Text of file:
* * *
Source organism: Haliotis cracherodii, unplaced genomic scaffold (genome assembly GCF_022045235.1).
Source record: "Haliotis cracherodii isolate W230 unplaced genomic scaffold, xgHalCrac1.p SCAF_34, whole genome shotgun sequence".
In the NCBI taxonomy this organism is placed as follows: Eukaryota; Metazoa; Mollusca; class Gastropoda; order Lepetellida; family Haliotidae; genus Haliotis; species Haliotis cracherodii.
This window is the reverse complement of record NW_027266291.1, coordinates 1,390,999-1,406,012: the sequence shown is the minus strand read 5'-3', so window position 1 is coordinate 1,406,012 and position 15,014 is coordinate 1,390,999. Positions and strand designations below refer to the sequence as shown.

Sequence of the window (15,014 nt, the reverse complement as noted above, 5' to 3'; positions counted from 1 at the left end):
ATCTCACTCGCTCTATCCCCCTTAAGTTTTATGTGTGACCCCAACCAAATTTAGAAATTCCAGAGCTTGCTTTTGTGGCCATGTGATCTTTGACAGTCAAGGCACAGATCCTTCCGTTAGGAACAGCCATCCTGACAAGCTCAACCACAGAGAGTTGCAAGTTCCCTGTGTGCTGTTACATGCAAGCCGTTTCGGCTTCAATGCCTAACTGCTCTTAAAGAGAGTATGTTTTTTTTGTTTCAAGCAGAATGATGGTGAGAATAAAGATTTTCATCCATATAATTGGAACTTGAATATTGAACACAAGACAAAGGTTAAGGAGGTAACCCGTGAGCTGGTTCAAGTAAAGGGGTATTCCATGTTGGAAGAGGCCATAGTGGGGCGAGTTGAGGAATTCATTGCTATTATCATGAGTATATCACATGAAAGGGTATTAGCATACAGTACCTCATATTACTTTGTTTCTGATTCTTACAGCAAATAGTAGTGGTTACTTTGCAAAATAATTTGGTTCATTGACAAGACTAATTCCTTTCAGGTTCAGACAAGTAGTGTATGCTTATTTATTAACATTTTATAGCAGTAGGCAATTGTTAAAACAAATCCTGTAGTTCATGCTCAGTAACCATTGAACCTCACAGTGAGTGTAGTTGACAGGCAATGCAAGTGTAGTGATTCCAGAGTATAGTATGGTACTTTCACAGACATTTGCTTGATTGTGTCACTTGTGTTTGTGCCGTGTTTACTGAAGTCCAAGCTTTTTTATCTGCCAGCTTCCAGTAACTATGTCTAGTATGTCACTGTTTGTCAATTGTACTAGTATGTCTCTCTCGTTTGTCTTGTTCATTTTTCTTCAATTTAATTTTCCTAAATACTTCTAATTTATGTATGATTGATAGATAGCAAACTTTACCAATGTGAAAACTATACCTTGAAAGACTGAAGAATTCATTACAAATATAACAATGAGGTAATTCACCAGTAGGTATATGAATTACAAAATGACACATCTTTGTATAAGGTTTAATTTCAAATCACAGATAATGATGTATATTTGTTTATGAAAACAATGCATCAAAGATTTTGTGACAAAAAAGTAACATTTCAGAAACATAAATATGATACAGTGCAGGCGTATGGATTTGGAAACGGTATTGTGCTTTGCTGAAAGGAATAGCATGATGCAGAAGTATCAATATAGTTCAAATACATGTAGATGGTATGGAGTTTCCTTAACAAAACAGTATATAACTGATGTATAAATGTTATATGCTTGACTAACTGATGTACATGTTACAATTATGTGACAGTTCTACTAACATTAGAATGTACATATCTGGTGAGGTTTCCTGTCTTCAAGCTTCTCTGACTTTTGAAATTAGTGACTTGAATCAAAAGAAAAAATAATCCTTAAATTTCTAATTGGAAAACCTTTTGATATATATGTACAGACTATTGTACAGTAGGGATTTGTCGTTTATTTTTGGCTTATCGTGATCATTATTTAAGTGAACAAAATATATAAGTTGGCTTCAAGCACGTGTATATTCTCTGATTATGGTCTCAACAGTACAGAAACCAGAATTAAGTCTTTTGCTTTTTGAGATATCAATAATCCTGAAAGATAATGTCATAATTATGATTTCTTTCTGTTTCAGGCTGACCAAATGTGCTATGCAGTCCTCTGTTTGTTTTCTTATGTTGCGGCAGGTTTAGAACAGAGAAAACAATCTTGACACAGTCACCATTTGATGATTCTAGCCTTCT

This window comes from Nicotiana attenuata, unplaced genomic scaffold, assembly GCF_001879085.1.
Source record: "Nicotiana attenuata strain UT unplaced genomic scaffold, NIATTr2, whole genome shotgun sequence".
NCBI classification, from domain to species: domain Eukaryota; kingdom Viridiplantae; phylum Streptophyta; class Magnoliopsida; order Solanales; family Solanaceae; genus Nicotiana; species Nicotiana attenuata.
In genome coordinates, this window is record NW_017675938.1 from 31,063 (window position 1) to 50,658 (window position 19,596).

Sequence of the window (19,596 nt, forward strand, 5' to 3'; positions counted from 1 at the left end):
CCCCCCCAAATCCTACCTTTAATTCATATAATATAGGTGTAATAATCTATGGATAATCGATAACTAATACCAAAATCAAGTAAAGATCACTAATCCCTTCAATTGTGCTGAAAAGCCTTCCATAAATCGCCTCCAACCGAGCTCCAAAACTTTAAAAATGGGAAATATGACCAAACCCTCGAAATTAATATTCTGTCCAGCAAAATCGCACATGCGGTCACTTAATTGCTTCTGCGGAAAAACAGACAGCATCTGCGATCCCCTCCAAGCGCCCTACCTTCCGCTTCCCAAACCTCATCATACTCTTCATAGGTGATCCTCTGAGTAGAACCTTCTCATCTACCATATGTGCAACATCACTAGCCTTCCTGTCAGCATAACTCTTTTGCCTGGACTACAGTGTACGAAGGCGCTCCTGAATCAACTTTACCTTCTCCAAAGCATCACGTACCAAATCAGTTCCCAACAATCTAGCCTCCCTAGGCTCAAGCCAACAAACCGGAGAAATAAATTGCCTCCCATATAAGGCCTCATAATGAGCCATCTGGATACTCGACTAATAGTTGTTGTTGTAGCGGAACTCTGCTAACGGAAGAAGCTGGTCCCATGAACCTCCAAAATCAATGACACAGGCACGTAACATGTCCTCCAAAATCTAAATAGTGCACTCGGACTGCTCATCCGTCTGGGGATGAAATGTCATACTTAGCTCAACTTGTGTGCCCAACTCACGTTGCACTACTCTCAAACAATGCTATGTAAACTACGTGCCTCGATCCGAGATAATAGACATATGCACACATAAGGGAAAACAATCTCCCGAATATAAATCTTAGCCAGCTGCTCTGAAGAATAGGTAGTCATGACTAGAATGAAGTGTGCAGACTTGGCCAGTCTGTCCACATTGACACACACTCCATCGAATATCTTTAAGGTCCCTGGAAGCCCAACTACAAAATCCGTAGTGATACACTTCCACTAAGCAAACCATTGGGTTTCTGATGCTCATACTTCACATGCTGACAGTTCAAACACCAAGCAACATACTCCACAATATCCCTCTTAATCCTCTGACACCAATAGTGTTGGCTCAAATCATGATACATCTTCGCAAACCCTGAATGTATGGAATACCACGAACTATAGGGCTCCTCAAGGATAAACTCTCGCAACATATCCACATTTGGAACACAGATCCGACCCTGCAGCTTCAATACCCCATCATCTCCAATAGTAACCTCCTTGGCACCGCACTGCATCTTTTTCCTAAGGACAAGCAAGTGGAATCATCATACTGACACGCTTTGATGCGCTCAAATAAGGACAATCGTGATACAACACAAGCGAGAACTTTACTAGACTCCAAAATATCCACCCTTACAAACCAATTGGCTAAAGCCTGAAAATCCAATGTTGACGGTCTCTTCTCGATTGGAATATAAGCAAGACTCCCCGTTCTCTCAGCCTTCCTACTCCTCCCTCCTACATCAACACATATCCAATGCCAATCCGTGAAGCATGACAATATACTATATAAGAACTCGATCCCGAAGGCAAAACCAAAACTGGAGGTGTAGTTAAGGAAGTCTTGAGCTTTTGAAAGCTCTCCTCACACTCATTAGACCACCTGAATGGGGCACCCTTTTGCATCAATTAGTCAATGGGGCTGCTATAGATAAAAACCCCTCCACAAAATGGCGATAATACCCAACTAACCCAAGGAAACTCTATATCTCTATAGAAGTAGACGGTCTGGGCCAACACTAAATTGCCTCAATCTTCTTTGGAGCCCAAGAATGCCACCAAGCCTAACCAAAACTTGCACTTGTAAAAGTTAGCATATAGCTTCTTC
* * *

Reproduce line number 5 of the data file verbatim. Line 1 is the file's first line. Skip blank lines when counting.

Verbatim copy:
Sequence of the window (15,014 nt, the reverse complement as noted above, 5' to 3'; positions counted from 1 at the left end):